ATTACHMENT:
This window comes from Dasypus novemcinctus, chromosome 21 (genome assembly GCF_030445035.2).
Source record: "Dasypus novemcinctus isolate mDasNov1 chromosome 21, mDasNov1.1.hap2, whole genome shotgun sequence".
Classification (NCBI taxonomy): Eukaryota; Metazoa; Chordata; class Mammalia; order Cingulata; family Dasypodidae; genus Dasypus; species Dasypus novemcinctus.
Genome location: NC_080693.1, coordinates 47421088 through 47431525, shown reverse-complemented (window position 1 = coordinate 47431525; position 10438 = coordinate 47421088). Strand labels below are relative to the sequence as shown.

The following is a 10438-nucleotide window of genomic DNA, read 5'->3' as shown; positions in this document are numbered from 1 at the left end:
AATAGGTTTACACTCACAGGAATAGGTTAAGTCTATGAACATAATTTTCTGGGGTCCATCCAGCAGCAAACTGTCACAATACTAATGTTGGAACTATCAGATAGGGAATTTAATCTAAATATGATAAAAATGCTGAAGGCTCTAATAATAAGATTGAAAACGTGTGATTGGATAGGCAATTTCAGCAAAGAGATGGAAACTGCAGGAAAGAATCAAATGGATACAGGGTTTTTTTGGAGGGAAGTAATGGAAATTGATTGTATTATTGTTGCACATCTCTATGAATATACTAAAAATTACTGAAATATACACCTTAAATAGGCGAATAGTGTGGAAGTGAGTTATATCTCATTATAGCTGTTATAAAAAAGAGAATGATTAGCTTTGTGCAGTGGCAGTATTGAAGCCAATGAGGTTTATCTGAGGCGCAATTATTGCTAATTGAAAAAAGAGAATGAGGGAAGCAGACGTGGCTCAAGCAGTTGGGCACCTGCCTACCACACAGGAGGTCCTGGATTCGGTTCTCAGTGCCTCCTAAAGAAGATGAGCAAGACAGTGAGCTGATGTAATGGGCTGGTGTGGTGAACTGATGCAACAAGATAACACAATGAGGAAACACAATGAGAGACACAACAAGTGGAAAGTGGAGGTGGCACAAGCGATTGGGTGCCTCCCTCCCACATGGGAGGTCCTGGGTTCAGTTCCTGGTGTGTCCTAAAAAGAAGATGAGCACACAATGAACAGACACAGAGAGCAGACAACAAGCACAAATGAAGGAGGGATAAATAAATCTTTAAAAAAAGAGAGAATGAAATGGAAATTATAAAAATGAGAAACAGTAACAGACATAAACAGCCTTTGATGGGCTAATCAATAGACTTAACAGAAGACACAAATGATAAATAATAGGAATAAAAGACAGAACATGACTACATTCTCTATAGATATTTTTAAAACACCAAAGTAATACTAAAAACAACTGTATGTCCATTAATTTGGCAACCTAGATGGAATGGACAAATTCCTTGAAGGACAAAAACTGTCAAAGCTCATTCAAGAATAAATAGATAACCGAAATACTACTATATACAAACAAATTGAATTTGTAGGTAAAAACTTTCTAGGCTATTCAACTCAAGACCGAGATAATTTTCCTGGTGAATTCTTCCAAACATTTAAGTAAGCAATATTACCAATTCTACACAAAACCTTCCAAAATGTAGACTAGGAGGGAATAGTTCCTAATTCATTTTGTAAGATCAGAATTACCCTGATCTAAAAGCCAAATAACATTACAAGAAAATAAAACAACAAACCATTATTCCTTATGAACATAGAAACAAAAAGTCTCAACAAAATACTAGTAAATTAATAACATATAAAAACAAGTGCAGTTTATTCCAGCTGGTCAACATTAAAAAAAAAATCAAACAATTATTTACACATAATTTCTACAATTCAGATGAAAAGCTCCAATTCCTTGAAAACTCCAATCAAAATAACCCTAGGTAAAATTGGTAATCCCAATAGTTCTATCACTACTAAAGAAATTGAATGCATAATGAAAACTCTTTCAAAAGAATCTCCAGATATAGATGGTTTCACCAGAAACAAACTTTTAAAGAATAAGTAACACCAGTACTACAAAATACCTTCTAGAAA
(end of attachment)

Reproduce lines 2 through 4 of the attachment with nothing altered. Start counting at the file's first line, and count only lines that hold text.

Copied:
Source record: "Dasypus novemcinctus isolate mDasNov1 chromosome 21, mDasNov1.1.hap2, whole genome shotgun sequence".
Classification (NCBI taxonomy): Eukaryota; Metazoa; Chordata; class Mammalia; order Cingulata; family Dasypodidae; genus Dasypus; species Dasypus novemcinctus.
Genome location: NC_080693.1, coordinates 47421088 through 47431525, shown reverse-complemented (window position 1 = coordinate 47431525; position 10438 = coordinate 47421088). Strand labels below are relative to the sequence as shown.